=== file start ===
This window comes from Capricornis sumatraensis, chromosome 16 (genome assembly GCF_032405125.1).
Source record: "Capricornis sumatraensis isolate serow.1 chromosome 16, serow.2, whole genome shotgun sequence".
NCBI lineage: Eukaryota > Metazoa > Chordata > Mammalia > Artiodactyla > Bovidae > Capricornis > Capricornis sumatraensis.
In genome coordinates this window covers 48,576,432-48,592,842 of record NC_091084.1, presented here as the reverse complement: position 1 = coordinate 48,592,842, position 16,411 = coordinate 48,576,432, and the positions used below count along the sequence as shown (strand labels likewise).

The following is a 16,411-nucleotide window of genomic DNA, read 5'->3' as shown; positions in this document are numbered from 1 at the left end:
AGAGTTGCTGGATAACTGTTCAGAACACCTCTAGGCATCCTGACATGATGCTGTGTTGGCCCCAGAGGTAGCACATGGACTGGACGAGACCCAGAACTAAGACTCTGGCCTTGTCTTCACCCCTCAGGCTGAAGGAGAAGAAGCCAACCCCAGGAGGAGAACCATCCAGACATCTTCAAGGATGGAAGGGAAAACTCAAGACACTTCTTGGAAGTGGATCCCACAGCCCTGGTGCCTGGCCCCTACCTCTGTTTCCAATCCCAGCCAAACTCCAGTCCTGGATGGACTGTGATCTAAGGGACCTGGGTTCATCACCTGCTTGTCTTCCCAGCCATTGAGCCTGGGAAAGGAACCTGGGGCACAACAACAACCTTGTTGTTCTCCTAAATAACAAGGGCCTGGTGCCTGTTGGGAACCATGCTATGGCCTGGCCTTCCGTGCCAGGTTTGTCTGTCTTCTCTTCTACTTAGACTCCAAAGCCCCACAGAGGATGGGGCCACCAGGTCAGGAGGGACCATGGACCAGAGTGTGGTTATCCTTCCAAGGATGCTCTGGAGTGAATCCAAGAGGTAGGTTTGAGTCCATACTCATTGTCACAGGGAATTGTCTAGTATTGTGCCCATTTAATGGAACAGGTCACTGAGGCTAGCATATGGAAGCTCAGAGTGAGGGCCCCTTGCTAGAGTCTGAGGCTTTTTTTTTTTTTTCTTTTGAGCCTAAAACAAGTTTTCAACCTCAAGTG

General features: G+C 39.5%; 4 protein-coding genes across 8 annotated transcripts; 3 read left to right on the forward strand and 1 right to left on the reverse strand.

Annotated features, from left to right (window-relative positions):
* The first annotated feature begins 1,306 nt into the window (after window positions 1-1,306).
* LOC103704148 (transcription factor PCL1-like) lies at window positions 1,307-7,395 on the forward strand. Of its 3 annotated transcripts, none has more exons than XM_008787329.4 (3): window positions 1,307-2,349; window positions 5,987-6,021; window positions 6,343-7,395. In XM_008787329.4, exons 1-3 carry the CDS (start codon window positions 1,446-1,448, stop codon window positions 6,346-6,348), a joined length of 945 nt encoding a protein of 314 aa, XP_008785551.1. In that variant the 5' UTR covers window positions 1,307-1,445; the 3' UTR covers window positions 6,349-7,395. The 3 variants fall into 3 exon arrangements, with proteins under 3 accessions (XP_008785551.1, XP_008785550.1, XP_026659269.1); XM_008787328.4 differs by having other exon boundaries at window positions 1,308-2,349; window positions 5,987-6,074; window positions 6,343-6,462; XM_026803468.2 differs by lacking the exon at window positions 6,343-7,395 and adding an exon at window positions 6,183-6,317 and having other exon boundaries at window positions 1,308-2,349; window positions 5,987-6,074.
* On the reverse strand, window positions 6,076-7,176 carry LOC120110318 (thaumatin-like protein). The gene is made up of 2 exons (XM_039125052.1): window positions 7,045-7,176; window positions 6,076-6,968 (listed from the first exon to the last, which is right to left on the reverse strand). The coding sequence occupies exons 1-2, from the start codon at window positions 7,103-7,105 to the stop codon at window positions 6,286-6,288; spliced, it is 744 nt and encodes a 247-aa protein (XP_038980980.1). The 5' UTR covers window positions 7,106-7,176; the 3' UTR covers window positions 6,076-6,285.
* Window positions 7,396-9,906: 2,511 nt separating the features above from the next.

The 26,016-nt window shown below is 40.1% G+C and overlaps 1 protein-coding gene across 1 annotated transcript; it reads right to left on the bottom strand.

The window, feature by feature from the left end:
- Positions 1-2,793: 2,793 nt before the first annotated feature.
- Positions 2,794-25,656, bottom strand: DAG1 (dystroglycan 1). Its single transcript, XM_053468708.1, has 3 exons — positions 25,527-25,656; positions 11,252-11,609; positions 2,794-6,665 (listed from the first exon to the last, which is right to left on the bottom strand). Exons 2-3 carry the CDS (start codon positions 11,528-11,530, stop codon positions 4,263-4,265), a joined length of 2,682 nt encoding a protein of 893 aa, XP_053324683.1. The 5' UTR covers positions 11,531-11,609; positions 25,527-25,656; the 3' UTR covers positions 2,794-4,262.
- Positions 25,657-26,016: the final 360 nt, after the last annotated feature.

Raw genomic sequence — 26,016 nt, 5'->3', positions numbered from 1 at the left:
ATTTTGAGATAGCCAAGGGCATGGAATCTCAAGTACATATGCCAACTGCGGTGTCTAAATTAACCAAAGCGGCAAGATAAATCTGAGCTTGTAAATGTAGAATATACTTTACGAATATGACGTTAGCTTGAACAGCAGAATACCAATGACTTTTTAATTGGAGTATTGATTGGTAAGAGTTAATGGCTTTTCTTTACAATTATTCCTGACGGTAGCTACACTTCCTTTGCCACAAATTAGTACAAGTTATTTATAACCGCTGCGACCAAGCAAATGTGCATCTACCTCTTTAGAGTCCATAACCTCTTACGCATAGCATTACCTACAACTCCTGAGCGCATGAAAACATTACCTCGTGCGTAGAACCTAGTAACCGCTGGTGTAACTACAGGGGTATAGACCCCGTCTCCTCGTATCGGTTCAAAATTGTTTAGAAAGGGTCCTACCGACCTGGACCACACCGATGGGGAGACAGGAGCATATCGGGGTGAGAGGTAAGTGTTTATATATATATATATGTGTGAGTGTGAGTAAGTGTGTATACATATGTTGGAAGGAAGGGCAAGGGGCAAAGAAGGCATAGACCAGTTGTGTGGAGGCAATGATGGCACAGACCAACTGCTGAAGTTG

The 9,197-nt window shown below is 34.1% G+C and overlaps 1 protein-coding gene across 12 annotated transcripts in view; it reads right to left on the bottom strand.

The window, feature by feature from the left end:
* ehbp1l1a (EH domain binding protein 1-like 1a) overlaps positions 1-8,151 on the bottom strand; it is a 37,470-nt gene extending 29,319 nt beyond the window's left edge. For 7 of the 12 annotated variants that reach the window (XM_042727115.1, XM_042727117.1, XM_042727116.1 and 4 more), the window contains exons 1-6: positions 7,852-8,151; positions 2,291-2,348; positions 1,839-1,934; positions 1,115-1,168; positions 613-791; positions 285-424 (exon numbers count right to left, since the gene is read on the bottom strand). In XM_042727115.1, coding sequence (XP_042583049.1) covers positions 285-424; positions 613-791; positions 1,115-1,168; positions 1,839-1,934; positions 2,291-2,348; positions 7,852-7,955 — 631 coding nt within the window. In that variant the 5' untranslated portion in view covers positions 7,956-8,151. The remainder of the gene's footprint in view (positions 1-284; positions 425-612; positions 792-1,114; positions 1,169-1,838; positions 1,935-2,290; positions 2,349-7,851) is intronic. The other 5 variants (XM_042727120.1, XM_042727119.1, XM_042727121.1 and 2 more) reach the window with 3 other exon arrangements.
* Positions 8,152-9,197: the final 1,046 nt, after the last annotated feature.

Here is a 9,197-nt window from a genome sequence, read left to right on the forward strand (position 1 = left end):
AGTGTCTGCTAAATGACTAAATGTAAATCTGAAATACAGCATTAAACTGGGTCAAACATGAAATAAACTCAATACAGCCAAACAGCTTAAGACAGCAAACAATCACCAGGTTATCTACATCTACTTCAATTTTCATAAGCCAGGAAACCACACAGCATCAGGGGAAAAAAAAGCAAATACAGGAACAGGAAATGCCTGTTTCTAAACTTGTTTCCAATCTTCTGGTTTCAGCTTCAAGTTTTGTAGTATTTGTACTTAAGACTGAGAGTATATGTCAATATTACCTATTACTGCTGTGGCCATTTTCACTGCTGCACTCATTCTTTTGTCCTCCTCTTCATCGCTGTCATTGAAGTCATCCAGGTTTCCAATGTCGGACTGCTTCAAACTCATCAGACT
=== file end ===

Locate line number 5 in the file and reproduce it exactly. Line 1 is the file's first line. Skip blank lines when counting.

The following is a 16,411-nucleotide window of genomic DNA, read 5'->3' as shown; positions in this document are numbered from 1 at the left end: